I strongly support the issuance of the supplemental order to Fact Finding Investigation 29 (FF29) that builds on the important work my colleague Commissioner Rebecca Dye started over a year ago. Separately, I have been reviewing issues related to the on-going congestion at the ports of Los Angeles and Long Beach, and now we are hearing of similar issues in New York/New Jersey. I believe that we have deep-seated problems that could continue for the foreseeable future, and I strongly believe we must pay immediate attention to these issues. Utilizing an existing mechanism already underway in Fact Finding Investigation 29 to investigate conditions and make recommendations, is the proper way to move forward in a timely manner. I will fully support Commissioner Dye and do everything I can to ensure that the Commission devotes adequate resources to this investigation, given the gravity of the issues presented.
Going on nine months into a global pandemic, our maritime/intermodal supply chain has been a lifeline for our nation, communities, and families. The industry has continued to provide vital supplies of PPE, E-Commerce, and other resources necessary for our nation to transition in response to the challenges of COVID-19. We have gone from declines of over 20% of the total volumes of international container cargoes during spring and early summer to a situation more recently where ports like Los Angeles, Long Beach, and New York/New Jersey are creating daily, and monthly cargo volume records. The system has bent, but it has not yet snapped. However, the current volume surges and market irregularities are severely testing operational capabilities.
Clearly, the volume surges currently overtaking the ports of Los Angeles and Long Beach, and now New York/New Jersey shine a light on the operational vulnerabilities and reveal our supply chain weaknesses.
In no specific order, I believe we must address the following problems:
- Availability of intermodal chassis at the ports of Los Angeles and Long Beach and the availability of containers. I would note with concern that most intermodal chassis and marine containers are manufactured in China. I find it hard to believe with the full restoration of Chinese manufacturing that has come roaring back, creating volume surges, that the marine equipment segment has lagged so far behind.
- Application of the new FMC interpretative rule on detention and demurrage, policies on the return empty loads that restrict empty container delivery, and charge detention during this time. Of particular concern, is the allegation that truckers could be blacklisted for complaint.
- Availability of skilled longshore labor to perform loading and unloading with larger than ever vessel sizes and vessel calls with all-time high cargo volume.
- Information that beneficial cargo owners (BCO’s) have restocked their warehouses and are failing to pick up cargo at marine terminals, or alternatively storing cargo at their facilities, and failing to unload containers and release chassis back into trade.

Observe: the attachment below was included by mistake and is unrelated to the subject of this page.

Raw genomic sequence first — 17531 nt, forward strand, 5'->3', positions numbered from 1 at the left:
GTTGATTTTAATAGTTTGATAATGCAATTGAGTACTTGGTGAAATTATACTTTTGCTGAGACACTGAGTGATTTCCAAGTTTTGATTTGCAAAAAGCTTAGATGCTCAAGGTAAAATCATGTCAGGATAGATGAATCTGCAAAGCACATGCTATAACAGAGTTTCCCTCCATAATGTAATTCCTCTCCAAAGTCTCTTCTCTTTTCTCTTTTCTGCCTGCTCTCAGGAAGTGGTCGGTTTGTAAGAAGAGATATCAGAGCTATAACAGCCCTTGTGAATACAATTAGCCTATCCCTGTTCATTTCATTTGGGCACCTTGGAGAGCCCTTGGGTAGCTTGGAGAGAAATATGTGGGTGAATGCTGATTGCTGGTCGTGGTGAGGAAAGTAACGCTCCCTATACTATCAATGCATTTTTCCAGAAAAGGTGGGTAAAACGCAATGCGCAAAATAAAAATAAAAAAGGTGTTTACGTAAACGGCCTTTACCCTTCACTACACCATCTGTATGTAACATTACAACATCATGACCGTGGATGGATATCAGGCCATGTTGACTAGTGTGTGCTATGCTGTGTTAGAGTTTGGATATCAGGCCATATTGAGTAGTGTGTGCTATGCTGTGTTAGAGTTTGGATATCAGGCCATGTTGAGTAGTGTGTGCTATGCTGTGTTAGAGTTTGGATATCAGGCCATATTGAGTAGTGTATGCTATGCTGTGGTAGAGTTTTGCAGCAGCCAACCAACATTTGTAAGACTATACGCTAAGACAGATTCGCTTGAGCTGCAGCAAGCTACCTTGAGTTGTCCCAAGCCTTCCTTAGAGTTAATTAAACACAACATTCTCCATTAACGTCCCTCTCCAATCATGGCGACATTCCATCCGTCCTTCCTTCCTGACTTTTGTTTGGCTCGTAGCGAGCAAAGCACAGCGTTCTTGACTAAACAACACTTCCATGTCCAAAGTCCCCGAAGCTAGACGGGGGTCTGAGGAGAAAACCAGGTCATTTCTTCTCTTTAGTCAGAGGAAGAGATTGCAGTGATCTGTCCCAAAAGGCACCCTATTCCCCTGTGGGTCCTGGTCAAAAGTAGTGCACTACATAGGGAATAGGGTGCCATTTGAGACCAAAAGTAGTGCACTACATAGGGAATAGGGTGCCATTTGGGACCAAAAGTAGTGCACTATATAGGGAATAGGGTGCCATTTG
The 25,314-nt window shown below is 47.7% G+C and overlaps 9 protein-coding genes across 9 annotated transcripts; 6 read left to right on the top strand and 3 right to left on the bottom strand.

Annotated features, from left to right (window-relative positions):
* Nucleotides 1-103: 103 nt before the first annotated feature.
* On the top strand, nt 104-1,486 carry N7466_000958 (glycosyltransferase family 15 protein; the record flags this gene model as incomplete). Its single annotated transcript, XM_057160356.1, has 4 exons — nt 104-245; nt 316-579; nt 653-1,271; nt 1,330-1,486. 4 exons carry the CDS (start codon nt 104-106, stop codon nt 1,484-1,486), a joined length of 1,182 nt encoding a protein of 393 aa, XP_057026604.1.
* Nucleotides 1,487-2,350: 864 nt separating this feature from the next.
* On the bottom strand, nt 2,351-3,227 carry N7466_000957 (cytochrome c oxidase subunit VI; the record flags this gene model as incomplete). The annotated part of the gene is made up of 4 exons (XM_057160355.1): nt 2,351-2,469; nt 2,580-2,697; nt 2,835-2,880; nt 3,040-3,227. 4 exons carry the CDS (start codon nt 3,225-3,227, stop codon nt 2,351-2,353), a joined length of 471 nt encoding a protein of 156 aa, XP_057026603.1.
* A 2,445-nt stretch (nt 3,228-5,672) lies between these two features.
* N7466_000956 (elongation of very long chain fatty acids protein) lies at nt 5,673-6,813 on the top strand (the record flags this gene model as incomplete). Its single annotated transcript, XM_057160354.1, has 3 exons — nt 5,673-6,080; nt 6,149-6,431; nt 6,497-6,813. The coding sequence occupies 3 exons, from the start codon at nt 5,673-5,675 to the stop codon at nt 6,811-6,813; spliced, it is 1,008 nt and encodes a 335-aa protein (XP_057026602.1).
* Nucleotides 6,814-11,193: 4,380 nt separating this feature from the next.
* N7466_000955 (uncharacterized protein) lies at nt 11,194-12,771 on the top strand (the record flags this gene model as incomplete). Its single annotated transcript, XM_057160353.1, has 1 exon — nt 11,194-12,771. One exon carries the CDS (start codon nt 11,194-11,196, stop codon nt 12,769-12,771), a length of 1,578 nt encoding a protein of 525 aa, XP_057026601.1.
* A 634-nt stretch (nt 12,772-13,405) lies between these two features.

All these issues could be contributing to supply chain challenges we currently face. I am hopeful the targeted Fact Finding Investigation will shed light on the problems and generate discussion on how to address issues.
Separately, complicating the problems caused by volume surges of imports, on the heels of drastic cargo import reductions, are issues related to the availability of marine containers for use in the transport of U.S. exports. Reports indicate that Chinese container manufacturers have been slow to rebound in the manufacture of marine containers. Container ship capacity is projected to be close to maxed out for the next few months, as spot rates for import cargoes are at all-time high rates. This has contributed to the interest of shipping lines to reposition empty cargo containers back to Asia as rapidly as possible. It has been reported that they are unwilling to provide services to U.S. exporters for the export of American products.
We need more information on this practice and its impact on the balance of the supply chain. The Shipping Act of 1984 embodies the principle that carriers will provide a non-discriminatory system of common carriage. Carriers should not conduct themselves in a manner that would eliminate or diminish the abilities of shippers to compete in their respective markets by denying them access. Under the Act, carriers may not “unreasonably refuse to deal or negotiate”, or “engage in conduct that unreasonably restricts the use of intermodal services”. While these may be further afield from the operational issues currently plaguing us, they, if accurate, are a symptom of the current problems, and maybe a question that the Commission may want to take a closer look at.
All this said, and I would be remiss if at the same time of acknowledging the challenges that we face, of not recognizing the supreme importance of the industries’ efforts to keep us supplied during COVID-19. All the workers who report to work at shipping lines, railroads, trucking companies, the longshore laborers, and other maritime industry service providers are facing the daily challenges of COVID-19 while still getting the job done. They deserve our applause.
I look forward to working with my colleagues and industry stakeholders on these issues and using what we find from the supplemental order to FF29 to improve the operation structure and policies of our supply chain in the coming months.
Carl W. Bentzel is a Commissioner with the U.S. Federal Maritime Commission. The thoughts and comments expressed here are his own and do not necessarily represent the position of the Commission.